In the above example, intervalFunc() will execute about every 1500 milliseconds, or 1.5 seconds, until it is stopped (see below).

Just like setTimeout(), setInterval() also returns a Timeout object which can be used to reference and modify the interval that was set.

Clearing the Future

What can be done if a Timeout or Immediate object needs to be cancelled? setTimeout(), setImmediate(), and setInterval() return a timer object that can be used to reference the set Timeout or Immediate object. By passing said object into the respective clear function, execution of that object will be halted completely. The respective functions are clearTimeout(), clearImmediate(), and clearInterval(). See the example below for an example of each:

const timeoutObj = setTimeout(() => {
  console.log('timeout beyond time');
}, 1500);
const immediateObj = setImmediate(() => {
  console.log('immediately executing immediate');
const intervalObj = setInterval(() => {
  console.log('interviewing the interval');
}, 500);

Leaving Timeouts Behind

Remember that Timeout objects are returned by setTimeout and setInterval. The Timeout object provides two functions intended to augment Timeout behavior with unref() and ref(). If there is a Timeout object scheduled using a set function, unref() can be called on that object. This will change the behavior slightly, and not call the Timeout object if it is the last code to execute. The Timeout object will not keep the process alive, waiting to execute.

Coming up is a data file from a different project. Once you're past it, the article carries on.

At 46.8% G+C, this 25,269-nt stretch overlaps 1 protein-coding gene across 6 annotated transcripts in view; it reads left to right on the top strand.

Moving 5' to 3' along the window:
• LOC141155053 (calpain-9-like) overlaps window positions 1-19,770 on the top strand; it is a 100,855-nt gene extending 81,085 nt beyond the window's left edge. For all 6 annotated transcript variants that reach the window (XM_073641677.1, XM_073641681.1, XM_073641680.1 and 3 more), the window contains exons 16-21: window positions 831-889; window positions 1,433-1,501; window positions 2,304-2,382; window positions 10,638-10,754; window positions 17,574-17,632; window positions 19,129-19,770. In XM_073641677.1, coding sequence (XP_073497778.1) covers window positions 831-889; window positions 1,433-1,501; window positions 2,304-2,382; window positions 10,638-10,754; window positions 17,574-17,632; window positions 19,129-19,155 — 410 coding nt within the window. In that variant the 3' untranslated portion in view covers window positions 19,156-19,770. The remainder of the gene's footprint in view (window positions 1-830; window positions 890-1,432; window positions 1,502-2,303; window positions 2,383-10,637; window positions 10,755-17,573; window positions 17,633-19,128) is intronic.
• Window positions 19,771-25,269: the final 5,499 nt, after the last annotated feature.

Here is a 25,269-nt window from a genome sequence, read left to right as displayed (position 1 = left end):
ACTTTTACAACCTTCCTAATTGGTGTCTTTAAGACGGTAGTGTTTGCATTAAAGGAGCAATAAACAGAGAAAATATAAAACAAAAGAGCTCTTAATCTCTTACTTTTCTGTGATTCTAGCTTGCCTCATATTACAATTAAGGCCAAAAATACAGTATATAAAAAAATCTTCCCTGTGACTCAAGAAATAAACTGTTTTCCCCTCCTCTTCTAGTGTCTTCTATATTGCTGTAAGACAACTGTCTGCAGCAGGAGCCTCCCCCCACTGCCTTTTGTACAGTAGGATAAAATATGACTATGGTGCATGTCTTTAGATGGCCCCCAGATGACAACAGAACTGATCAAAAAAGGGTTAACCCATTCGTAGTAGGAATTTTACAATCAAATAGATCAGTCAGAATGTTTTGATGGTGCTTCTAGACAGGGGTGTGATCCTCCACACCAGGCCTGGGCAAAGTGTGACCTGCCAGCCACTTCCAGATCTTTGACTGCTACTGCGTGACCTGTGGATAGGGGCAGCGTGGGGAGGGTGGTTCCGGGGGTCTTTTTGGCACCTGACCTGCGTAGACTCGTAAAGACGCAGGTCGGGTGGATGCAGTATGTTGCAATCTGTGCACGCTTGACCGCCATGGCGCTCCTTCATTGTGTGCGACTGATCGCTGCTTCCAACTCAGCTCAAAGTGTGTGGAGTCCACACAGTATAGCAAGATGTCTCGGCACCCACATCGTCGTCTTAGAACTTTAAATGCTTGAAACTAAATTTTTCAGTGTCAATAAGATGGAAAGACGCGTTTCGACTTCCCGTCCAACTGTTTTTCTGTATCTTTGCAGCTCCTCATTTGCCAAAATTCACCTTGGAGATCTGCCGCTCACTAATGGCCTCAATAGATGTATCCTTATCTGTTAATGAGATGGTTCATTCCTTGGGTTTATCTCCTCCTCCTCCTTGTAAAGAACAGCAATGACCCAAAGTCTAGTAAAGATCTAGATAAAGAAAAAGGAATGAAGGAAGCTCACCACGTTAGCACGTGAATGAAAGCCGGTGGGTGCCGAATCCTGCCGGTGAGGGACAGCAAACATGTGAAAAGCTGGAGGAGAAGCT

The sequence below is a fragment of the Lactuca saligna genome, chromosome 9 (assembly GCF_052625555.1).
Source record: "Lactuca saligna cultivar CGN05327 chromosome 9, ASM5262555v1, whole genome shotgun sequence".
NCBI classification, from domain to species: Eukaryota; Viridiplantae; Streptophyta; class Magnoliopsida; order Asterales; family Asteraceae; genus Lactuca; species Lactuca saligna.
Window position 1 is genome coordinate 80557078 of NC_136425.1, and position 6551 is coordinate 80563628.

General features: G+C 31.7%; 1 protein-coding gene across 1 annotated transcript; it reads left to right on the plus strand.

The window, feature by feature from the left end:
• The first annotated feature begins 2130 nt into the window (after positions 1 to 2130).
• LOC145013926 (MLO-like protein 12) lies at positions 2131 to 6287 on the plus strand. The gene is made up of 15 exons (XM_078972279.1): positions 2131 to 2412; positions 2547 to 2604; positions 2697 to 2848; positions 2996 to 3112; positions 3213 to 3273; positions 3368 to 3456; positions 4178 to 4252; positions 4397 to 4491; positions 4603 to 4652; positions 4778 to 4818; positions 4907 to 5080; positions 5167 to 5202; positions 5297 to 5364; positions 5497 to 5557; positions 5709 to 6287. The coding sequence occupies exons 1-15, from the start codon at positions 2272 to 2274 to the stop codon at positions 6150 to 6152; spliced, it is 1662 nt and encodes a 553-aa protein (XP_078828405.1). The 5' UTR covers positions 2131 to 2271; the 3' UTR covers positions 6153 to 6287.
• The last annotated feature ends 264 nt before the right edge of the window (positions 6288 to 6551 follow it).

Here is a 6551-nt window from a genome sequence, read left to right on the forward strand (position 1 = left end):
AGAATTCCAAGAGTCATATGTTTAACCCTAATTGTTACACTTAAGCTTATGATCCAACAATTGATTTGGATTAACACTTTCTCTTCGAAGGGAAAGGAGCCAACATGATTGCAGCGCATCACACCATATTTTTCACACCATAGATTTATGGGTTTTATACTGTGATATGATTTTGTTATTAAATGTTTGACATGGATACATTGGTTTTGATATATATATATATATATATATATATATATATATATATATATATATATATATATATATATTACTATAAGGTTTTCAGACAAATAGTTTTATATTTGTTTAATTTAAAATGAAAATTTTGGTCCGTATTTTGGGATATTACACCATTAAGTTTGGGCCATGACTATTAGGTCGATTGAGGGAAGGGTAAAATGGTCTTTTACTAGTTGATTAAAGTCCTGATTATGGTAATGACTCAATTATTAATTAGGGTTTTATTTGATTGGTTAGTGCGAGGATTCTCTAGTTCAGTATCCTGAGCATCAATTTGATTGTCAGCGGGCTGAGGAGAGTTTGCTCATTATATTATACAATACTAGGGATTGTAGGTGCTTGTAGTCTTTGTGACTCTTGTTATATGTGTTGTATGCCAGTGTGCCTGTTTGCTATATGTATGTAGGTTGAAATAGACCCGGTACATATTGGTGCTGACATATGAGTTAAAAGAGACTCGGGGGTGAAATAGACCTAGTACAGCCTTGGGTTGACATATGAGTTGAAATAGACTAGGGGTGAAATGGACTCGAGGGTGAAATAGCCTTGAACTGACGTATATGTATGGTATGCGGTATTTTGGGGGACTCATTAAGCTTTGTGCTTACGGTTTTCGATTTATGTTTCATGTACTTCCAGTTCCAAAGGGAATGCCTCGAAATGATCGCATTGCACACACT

In similar fashion, a Timeout object that has had unref() called on it can remove that behavior by calling ref() on that same Timeout object, which will then ensure its execution. Be aware, however, that this does not exactly restore the initial behavior for performance reasons. See below for examples of both:

const timerObj = setTimeout(() => {
  console.log('will i run?');
// if left alone, this statement will keep the above
// timeout from running, since the timeout will be the only
// thing keeping the program from exiting
// we can bring it back to life by calling ref() inside
// an immediate
setImmediate(() => {

Further Down the Event Loop

There's much more to the Event Loop and Timers than this guide has covered. To learn more about the internals of the Node.js Event Loop and how Timers operate during execution, check out this Node.js guide: The Node.js Event Loop, Timers, and process.nextTick().

Scroll to top